No, it wasn’t Lee Lansing and Glenn Switzer, at least not yet. It was Chris Coleman of St. Paul, Stephanie Klinzing of Elk River, R. T. Rybak of Minneapolis, and Nancy Tyra-Lukens of Eden Prairie. It was called the “Mayors’ Summit on Affordable Housing’s Green Issues: Environmental and Economic Sustainability” and it was held at the Humphrey Insititute of Public Affairs at the University of Minnesota.
The Summit Program was part of a larger Initiative by the Weisman Art Museum at the University of Minnesota called “The HOME House Project: the Future of Affordable Housing“. I found it to be a way cool show and I urge you to check it out. It runs through April 30th.
The Weisman show features nearly 80 designs from a national competition for affordable single-family homes organized by the Southeastern Center for Contemporary Art in Winston-Salem, North Carolina. The focus was to design affordable housing that uses environmentally friendly materials and methods that are not only better for the planet but better for the people inhabiting the housing. The hope is to make affordable and sustainable design an important goal for communities all around the country.
There were several themes that emerged in the competition. They included:
Rethinking the Traditional House Form: adapting traditional design or abandoning it.
Energy Innovations: new concepts in cooling, heating, ventilating and lighting as well as new approaches to siting and the use of recycled materials.
User Customized, Adaptable Housing: some tailoring of standard models for visual variety in neighborhoods as well as better service to the occupants and recognition of regional differences in climate.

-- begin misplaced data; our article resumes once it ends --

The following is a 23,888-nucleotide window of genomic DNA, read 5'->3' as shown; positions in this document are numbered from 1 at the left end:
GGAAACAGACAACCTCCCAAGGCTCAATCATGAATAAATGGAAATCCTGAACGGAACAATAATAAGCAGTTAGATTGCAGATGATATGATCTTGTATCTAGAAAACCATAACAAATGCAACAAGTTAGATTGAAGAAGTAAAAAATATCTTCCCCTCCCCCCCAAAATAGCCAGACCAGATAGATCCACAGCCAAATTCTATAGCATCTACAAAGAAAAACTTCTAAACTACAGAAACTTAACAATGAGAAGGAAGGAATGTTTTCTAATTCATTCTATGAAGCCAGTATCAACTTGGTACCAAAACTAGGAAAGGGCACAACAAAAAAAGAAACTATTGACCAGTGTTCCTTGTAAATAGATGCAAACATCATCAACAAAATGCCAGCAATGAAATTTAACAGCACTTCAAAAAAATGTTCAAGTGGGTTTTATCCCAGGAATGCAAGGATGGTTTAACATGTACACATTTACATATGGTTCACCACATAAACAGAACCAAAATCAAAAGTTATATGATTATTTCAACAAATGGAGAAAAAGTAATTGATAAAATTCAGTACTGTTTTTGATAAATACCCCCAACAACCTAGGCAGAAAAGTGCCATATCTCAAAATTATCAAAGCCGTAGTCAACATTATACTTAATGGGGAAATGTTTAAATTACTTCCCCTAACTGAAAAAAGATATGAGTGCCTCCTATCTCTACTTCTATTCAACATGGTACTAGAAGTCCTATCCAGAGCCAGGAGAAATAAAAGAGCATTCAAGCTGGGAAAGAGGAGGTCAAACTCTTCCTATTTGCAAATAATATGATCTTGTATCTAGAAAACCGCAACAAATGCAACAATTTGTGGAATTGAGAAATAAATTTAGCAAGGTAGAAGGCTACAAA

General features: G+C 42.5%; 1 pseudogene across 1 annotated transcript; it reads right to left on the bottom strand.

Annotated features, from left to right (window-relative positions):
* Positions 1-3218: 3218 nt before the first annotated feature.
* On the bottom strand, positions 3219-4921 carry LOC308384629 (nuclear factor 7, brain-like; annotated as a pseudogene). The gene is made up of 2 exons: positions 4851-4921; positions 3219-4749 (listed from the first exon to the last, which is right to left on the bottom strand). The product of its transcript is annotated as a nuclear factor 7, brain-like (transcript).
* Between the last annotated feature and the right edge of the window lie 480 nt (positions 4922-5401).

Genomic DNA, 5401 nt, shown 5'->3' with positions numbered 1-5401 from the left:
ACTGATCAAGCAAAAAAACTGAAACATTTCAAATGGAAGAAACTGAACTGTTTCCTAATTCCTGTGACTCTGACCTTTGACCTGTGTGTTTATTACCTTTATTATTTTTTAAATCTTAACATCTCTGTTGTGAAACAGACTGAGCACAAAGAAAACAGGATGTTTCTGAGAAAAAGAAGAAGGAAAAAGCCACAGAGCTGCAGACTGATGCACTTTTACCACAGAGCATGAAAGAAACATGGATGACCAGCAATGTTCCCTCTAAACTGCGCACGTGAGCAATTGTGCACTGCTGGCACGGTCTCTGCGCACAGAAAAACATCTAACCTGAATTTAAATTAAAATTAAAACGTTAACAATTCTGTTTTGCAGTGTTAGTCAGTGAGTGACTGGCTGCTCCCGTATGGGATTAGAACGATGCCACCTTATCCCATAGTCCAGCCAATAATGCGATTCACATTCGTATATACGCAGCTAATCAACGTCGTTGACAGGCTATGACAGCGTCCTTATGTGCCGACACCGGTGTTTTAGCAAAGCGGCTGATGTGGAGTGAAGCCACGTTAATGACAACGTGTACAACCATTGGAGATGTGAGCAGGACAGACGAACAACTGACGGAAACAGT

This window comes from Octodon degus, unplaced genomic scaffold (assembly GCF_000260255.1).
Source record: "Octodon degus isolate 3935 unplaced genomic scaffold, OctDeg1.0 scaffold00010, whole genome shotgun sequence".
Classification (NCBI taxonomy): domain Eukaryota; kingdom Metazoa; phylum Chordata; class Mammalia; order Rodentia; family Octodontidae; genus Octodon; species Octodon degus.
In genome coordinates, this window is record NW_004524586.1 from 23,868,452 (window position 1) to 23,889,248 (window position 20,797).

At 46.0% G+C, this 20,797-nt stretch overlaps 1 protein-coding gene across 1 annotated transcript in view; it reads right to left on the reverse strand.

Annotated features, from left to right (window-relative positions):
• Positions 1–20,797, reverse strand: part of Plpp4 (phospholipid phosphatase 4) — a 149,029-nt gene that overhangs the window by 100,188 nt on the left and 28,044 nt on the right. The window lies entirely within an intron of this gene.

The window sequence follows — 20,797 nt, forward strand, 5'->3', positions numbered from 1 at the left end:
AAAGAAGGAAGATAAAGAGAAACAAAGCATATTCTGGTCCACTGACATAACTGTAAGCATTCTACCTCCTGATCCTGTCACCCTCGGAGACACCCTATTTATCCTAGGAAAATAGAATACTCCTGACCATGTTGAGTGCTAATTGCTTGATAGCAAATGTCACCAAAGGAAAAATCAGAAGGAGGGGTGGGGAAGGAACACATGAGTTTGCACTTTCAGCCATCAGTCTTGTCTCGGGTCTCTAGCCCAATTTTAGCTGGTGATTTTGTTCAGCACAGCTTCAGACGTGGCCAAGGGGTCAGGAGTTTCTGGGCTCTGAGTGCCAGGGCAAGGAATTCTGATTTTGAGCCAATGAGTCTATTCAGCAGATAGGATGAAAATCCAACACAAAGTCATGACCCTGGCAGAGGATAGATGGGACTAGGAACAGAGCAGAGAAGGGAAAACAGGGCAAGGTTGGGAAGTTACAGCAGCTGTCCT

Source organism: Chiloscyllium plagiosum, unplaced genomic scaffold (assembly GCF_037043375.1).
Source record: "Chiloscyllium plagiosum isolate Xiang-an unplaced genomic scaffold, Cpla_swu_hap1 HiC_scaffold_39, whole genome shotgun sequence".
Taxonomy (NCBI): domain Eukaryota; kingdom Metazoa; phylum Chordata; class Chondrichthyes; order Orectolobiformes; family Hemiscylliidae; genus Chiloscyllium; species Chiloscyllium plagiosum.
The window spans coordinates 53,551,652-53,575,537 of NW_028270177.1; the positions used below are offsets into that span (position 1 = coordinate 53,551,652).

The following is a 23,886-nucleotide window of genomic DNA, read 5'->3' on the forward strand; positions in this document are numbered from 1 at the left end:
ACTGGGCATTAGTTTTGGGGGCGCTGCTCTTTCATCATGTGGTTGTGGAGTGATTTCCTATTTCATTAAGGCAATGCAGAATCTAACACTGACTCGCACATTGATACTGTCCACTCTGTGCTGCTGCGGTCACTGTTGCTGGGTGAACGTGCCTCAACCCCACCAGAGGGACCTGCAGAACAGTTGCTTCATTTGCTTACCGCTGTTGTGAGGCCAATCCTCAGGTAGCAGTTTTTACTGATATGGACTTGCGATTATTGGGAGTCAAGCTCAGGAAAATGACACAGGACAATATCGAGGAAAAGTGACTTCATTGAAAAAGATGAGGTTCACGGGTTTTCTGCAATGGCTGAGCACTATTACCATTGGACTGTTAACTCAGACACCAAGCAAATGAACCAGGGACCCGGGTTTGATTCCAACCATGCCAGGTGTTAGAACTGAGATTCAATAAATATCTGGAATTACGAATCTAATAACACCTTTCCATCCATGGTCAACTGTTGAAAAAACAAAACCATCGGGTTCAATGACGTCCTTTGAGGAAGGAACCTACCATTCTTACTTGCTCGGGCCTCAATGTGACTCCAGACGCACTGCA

Modular and Pre-Fab Techniques: decades, if not centuries, of effort at reducing costs through mass production.
Innovative Materials: experiments with recycled, organic and manufactured building materials.
Adaptive Reuse: (particularly of interest to me after my years of converting historic commercial buildings into comptemporary live/work spaces for artists) reuse of existing infrastructure, such as water and sewer, on underutilized sites and even reuse of abandoned buildings.
With almost 80 design teams getting creative around these themes, there are an incredibly wide variety of concepts that are displayed in the exhibit. Again, I urge you to check it out.
As for the mayors, they had a few ideas too. Chris Coleman started out by saying the to him, green housing means energy efficiency, building on transit corridors and careful selection of construction materials. Stephanie Klinzing said that as a rapidly growing fringe community, they were facing great challenges both in affordability and green development. R. T. Rybak said that his experience has led him to view land use as the critical issue in green development; land is the most scarce resource, at least measured in terms of cost, and that density is the most powerful tool in meeting that challenge. Nancy Tyra-Lukens suggested that when going green, you should begin by immediately harvesting the low-hanging fruit such as readily-available energy-saving products and then put your greatest efforts in adopting investments that have a longer-term pay-back.
Klinzing said you should state your community’s values on affordable housing and green development clearly, early and repeatedly. Tyra-Lukens suggested that it was an on-going education process. Coleman and Rybak added, and I’m quoting directly, “…and don’t wimp out”. Clearly a new generation of leaders is emerging.
Coleman closed by saying that, at least in his opinion, global warming is the greatest threat that our society currently faces and to meet this threat, some of the costs must be borne by society. He urged us to “consider it part of the infrastructure” necessary to build sustainable economies.